Thursday, 16 May 2013

The Dam Busters (1955)

When The Dam Busters opens with Michael Redgrave (as Barnes Wallis) in his sunny garden with his children, one with no prior knowledge about the historic events relating to the Dambusters from World War II, would never expect that this man was obsessed with the idea of building a bouncing bomb that would eventually destroy three major dams of Germany, thus damaging its water supply system. But that was exactly what Mr. Wallis was planning, and that was exactly what happened in history. How that happened, the major failures and the minor victories, the disapprovals and calculations that led to it, is what this film is about.

When I was watching the film for the first time, the initial shots of Redgrave's attempts and failures with the bouncing bomb made me label the film as another war propaganda film common during the war years (Listen to Britain, London Can Take It, Fires were Started, and of course Went the day Well?). But then I reminded myself that this one was made a decade after the war got over. Hence technically, the film-makers were free from their moral obligation of feeding the public's conscience with positive thoughts about the efforts of the War Office. Yet, the film (at least towards the beginning) does have that distinctive tone of the patriotic underdog trying his best to destroy the enemy with an ingenious theory. However, you suddenly realise that halfway through the film, you're desperately hoping that Mr. Wallis succeeds in his attempt to make that perfect bomb; and your heart stops beating when wing Commander Guy Gibson drops the first bomb at Möhne dam; and you cheer when it is blown into splinters. This capacity to suck the viewer into action without the viewer's actual realisation, is the mark of a great film.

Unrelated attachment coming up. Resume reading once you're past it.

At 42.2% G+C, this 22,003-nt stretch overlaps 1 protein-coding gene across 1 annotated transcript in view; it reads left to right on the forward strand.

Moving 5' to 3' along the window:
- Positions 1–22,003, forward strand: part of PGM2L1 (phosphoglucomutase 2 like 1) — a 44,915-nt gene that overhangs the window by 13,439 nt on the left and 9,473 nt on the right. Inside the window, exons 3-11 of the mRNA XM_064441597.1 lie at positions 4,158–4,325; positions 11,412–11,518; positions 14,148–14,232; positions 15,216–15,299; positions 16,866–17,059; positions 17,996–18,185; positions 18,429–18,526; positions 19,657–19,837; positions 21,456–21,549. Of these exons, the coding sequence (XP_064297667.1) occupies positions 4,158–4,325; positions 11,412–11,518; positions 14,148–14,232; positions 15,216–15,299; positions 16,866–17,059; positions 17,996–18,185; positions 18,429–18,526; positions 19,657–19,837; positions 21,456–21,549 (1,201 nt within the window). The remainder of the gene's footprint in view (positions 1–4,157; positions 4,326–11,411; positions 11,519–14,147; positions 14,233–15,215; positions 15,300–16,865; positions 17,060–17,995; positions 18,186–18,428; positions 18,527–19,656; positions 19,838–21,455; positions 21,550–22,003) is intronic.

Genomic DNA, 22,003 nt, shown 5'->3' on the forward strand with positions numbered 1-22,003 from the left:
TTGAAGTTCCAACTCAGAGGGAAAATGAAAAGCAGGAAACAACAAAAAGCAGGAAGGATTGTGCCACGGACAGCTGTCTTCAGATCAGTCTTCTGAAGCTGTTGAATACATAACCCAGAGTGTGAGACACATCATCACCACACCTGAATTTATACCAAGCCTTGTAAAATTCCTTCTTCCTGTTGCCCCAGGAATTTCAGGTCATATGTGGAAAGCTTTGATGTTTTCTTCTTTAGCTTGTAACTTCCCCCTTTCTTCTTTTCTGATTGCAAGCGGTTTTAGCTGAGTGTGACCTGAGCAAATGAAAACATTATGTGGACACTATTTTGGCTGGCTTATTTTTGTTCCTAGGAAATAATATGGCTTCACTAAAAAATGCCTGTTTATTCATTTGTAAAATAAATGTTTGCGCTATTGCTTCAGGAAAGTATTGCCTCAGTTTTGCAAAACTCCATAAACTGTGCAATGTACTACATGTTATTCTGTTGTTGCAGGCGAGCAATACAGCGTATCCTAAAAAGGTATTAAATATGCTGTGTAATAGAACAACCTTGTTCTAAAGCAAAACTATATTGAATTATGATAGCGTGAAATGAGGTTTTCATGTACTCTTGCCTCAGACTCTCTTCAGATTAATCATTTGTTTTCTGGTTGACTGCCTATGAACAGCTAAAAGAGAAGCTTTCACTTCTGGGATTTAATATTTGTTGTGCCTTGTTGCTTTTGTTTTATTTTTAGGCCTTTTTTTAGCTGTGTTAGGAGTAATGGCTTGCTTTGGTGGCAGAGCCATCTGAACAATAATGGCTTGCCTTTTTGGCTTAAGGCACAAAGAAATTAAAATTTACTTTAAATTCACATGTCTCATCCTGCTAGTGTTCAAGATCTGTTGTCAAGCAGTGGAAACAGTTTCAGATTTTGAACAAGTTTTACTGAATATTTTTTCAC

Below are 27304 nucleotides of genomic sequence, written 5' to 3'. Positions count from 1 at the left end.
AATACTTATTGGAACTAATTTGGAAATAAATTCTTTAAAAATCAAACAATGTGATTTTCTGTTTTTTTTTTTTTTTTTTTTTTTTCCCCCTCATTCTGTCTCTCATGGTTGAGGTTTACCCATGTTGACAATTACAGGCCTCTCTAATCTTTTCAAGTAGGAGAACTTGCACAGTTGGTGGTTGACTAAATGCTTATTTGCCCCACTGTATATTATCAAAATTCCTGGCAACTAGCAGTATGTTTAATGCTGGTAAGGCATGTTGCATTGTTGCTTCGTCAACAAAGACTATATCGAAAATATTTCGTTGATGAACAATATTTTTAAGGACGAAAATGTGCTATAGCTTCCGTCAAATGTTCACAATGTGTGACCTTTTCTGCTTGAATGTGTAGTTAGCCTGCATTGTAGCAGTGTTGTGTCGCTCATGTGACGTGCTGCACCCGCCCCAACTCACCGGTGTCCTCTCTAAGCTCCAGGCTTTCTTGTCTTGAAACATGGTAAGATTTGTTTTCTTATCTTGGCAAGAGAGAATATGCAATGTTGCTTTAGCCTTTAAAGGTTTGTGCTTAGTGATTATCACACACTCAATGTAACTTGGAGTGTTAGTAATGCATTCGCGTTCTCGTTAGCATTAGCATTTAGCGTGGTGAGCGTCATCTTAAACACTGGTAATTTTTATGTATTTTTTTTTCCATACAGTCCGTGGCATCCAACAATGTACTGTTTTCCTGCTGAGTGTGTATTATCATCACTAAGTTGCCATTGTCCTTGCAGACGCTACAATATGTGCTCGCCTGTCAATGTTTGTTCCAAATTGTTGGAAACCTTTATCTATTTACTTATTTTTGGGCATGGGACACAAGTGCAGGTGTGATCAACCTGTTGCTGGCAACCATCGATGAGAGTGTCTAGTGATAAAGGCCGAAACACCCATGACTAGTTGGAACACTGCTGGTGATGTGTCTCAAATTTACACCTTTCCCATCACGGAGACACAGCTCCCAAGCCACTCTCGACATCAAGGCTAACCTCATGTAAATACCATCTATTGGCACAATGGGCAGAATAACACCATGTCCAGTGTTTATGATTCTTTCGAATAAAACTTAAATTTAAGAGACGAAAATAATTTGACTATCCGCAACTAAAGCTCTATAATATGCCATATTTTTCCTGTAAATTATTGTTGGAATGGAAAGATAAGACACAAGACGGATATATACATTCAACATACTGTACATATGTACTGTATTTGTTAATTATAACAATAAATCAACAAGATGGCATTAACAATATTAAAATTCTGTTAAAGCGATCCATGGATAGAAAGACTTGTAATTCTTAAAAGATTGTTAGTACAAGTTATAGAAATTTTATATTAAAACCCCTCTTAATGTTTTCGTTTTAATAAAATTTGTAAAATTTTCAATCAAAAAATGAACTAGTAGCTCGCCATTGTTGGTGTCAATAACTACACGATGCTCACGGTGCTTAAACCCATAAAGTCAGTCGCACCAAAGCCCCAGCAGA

After many trials and errors with the making of the bouncing bomb which would skip over water to escape torpedo nets, Mr. Wallis finally gets it right. After much trepidation, his ingenious plan is approved by the Prime Minister. The next task at hand is to put together the right bomber squad. Wing Commander Guy Gibson (Richard Todd), who has just returned from a gloriously victorious mission, is told that he would be in charge of yet another special mission, and without divulging any details to him, he is entrusted with the duty of picking a special squadron of Lancaster bombers together with the bomber command, and to fly the mission. His interview with Mr. Wallis reveals to him the exact nature of the mission, and his enthusiasm is infectious. With a group of pilots with low-altitude flight experience, they tackle the final glitch of the bomb breaking apart upon hitting the water, and they set sail for their mission.

These scenes need to be viewed on screen, as no amount of words (coupled with The Dam Busters March, the theme music from the film), can convey the thrill of Lancasters flying as low as 60 feet over water in enemy territory, surrounded by enemy, as releasing a special kind of bomb that bounces over water, hits a dam, and blows it to splinters. By the end of the mission, many pilots and their Lancasters were lost, but they were victorious anyway.

Lancasters from an interesting angle.

The busted Möhne dam.

From 9.28pm on the 16th of May 1943, 133 aircrew in 19 Lancasters took off in three waves to bomb the dams. This week marks the 70th anniversary of the Dambusters raid. What better day could I find to blog about the cinematic version of this piece of history; and what an incident to start this new blog with too.
The Imperial War Museum, London, has created these articles, links and interesting montage of pictures to commemorate the day. There you would also find certain discrepancies between the film and historical fact.


  1. First books, now films... I love your writing dear'tramp' lady. Looking forward to more posts, to add to my must-watch list. Thank you.

    1. Thank you for your kind words, dear Hutoom Pyancha. I'm afraid I'm piling way too much on my plate than I have the power to handle. I created this blog over two months ago, and only this week have I posted for the first time. Keeping three blogs running doesn't seem to be very easy, especially when you're a lazy blogger, and have too many other things to keep you comfortable and occupied.